Privatising the school system?
Those are not cold hard facts at all. Merely your baseless opinion.
There ARE available private schools in the area.
This is a confusing situation likely made more so by insiders.

Anonymous said...

Whoa, 4:25pm!

It's not that easy. Unless the state removes many mandates, the legal profession turns it head on various "rights" issues, etc., the private enterprises will have no more success than today's schools.

Then, the big question. Who shall pay the tuition? It will STILL be you, and I, as many families can't afford to do what you suggest.

And, what will we do when the private enterprises refuse certain students and decide to drop others?
Shall there be no education available then?

Anonymous said...

Retired ASD teacher here.

Sorry, I didn't identify the 4:39pm post as mine.

To continue the thought, will the private enterprises also deal with all the disabled kids, the mental health troubled kids who once were housed at the Allentown State Hospital, etc.?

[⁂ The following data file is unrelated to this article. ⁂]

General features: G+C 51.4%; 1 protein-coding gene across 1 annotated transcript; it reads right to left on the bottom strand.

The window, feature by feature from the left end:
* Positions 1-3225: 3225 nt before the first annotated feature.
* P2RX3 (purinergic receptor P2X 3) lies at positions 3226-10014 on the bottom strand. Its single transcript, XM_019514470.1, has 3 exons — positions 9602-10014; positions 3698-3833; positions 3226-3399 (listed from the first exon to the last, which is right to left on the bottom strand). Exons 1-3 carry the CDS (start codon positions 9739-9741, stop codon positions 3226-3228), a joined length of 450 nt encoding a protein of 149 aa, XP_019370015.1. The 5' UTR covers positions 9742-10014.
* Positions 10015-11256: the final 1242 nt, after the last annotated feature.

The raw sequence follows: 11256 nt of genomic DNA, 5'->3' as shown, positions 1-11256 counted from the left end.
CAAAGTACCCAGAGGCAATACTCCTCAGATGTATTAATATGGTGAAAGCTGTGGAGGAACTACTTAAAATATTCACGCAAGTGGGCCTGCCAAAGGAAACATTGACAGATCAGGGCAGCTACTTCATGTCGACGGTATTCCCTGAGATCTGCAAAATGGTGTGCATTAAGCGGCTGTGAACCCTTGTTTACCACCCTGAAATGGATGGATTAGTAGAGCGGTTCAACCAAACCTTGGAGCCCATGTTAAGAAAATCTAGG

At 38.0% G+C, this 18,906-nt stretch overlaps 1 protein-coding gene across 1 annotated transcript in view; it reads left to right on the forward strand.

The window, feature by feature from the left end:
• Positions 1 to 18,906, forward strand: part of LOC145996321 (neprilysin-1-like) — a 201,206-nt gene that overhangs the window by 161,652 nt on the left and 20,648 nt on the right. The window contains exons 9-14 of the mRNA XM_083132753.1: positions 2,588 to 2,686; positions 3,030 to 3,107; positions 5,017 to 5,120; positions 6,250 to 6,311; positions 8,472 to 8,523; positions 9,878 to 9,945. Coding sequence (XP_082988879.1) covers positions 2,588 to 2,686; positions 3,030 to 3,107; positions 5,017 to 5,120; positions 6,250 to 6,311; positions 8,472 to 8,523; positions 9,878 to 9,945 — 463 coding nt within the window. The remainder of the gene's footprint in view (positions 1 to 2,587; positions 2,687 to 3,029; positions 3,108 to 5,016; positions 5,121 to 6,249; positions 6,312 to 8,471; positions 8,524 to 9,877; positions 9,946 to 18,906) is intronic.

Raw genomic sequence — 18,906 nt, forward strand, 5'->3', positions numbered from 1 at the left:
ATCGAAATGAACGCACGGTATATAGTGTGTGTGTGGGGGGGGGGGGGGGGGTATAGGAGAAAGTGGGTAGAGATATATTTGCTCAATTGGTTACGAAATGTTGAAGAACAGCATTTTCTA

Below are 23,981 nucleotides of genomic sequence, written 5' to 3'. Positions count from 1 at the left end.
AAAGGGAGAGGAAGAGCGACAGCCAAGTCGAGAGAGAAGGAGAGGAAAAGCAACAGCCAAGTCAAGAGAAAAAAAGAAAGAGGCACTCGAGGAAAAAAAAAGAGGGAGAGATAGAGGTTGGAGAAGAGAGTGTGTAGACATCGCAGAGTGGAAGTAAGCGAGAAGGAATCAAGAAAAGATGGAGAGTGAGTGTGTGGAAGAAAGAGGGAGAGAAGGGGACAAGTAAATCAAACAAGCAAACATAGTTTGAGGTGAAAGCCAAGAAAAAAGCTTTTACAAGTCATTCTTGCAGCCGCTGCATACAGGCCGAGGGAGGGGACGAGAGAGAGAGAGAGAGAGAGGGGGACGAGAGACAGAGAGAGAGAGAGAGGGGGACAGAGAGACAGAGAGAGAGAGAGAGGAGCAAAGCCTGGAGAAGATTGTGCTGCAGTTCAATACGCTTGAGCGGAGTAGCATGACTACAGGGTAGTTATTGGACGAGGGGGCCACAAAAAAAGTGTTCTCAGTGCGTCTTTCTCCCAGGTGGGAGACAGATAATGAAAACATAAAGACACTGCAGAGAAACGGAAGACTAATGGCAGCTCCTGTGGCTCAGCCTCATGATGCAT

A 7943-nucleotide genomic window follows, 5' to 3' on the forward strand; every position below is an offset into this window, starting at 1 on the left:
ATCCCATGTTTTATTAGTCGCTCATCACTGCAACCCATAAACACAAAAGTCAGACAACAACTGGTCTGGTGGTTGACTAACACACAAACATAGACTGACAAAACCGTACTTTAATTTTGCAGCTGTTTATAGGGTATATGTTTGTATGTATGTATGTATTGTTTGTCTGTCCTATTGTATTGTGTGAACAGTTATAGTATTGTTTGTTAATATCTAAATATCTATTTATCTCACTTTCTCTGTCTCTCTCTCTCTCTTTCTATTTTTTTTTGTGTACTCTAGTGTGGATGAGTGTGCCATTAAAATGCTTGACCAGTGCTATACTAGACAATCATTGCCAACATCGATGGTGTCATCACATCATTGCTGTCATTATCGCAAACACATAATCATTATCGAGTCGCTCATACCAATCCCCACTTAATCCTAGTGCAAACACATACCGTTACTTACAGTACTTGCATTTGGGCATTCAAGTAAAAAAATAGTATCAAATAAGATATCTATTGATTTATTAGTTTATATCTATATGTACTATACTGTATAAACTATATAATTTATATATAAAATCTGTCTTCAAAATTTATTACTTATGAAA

If the conditions are equal, it will be difficult for any private group to make a profit, and without the prospect of profit, who else would provide the service?

In any event, the dialogue opportunity Mr. Molivinsky provides here is a true public service and I appreciate anyone who takes time to contribute.

michael molovinsky said...

the following comment was submitted by zimmerman, but did not appear:

Many good points have come out in this thread. My thanks to those who have contributed. This is very valuable information.
I hope the blog can continue to be an open source of dialog.
This is a highly complex issue with many perspectives. It is not an easy task to implement the agenda underscoring the Pathways plan.
That is why comments from different varied points of view are so important.
I support the pathways plan and understand significant changes and sacrifices need to be made.